US election 2020: what are the odds of a Bernie Sanders presidency?

Bernie Sanders

Sanders lost out to Clinton in the 2016 primary process, but could the independent Vermont Senator win in 2020?

The Independent has recently reported that Sanders is appearing at numerous notable events in key battleground locations, which have led to speculation of a Sanders presidential run in three years-time.

One significant barrier often brought up about a 2020 run is Sanders’ age. Born in 1941, the Senator will be almost 80 when the next US election takes place.

Sanders was elected Senator in 2006, and re-elected in 2012. With Senators being elected every six years, Sanders us up for election again in 2018. Whether he stands or not could be an indicator about a presidential-bid two years later.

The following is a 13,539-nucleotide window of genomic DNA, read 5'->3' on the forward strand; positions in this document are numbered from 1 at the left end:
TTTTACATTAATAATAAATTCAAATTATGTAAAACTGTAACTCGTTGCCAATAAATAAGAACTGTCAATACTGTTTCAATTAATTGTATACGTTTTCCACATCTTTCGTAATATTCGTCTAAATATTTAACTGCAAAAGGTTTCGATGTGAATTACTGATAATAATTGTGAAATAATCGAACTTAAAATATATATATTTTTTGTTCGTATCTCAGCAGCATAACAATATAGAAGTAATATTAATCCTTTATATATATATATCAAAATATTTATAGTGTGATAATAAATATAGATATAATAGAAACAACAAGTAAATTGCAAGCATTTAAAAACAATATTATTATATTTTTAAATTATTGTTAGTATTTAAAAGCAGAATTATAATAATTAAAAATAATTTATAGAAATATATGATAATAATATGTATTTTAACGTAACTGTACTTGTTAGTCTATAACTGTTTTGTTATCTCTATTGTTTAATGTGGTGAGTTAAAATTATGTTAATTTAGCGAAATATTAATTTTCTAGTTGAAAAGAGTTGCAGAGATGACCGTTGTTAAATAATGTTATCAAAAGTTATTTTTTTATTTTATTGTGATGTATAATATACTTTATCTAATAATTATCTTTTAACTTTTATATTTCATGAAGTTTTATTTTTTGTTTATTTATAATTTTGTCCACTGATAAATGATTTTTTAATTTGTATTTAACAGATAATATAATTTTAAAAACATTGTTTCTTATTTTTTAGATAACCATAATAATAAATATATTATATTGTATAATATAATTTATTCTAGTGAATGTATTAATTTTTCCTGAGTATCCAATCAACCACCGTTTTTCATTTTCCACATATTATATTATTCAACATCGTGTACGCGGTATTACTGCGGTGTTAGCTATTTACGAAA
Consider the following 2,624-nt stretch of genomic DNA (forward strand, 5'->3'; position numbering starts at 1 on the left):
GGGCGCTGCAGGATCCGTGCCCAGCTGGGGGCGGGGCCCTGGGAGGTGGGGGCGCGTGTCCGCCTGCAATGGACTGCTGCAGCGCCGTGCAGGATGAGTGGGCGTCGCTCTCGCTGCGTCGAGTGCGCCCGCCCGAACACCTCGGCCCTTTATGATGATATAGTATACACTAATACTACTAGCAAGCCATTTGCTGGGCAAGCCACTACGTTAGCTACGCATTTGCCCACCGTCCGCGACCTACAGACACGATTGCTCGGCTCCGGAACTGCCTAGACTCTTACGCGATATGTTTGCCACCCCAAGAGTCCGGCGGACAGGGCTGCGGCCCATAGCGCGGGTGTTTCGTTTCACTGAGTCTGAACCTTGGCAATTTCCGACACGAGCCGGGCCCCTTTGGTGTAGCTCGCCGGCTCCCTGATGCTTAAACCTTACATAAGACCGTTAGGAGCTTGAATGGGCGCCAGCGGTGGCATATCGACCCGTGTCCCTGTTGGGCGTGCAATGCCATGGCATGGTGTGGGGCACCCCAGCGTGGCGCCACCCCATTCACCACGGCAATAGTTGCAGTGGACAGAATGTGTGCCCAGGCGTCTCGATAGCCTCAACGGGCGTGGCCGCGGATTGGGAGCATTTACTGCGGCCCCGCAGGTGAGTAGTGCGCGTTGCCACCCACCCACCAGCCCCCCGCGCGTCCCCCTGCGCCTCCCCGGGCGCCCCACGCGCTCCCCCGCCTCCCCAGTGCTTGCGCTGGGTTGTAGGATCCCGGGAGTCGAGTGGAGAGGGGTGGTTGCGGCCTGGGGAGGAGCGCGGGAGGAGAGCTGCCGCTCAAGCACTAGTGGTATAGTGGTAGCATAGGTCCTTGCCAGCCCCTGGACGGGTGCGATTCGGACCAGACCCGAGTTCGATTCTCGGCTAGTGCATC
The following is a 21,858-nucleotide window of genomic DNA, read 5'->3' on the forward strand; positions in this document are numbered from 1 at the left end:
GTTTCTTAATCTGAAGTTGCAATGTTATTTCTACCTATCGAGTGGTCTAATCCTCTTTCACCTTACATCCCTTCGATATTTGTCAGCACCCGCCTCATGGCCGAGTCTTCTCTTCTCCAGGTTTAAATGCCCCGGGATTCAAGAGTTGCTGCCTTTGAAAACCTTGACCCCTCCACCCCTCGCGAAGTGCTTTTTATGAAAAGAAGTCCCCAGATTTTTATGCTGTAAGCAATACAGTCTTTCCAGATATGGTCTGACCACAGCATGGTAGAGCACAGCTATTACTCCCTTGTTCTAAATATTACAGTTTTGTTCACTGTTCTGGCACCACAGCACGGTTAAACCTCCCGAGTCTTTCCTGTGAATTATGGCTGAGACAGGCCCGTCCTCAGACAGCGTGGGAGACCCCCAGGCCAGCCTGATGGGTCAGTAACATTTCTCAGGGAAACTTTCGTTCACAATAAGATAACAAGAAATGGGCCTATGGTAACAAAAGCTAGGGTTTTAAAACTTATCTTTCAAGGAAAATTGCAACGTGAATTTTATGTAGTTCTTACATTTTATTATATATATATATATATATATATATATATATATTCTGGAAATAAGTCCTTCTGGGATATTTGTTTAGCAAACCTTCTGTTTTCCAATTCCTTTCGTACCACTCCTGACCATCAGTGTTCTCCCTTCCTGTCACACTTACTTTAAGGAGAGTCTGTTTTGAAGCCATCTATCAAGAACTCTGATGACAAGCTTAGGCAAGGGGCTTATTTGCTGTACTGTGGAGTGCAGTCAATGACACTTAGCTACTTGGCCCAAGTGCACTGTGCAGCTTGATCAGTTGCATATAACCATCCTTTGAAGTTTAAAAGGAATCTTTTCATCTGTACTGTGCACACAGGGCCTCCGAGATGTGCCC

According to Oddschecker, Sanders’ is the second-favourite to clinch the Democratic nomination come 2020. Massachusetts Senator Elizabeth Warren is currently the favourite, with her odds currently standing at 6/1 with Ladbrokes and 13/2 with William Hill. Sanders’ odds are currently 8/1 with Ladbrokes and 10/1 with William Hill.

What about Sanders’ odds of becoming president in 2020? He is currently the fourth favourite, according to Oddschecker. Incumbent President Donald Trump is currently the favourite to win the 2020 election, followed by VP Mike Pence, who could take over in the event Trump leaves the Oval Office early or if Trump is challenged in the Republican primaries. The third favourite is Elizabeth Warren, who has been a Senator since 2013.

Donald Trump Grimace & Arms Out

Will Sanders run?

After building up an enthusiastic base, energising the left of the Democratic party, and coming close to defeating Hillary Clinton in last year’s primary elections, Sanders should be the clear favourite, however, his age is definitely a factor. If Sanders won the presidency in 2020 and then in 2024, he would be almost 88 by the time the left the Oval Office the oldest of any US president.

Sanders has a shot at becoming the next US president, but a more sensible option could be to pass the baton on to a younger progressive with the same visions and bold ideas as Bernie Sanders.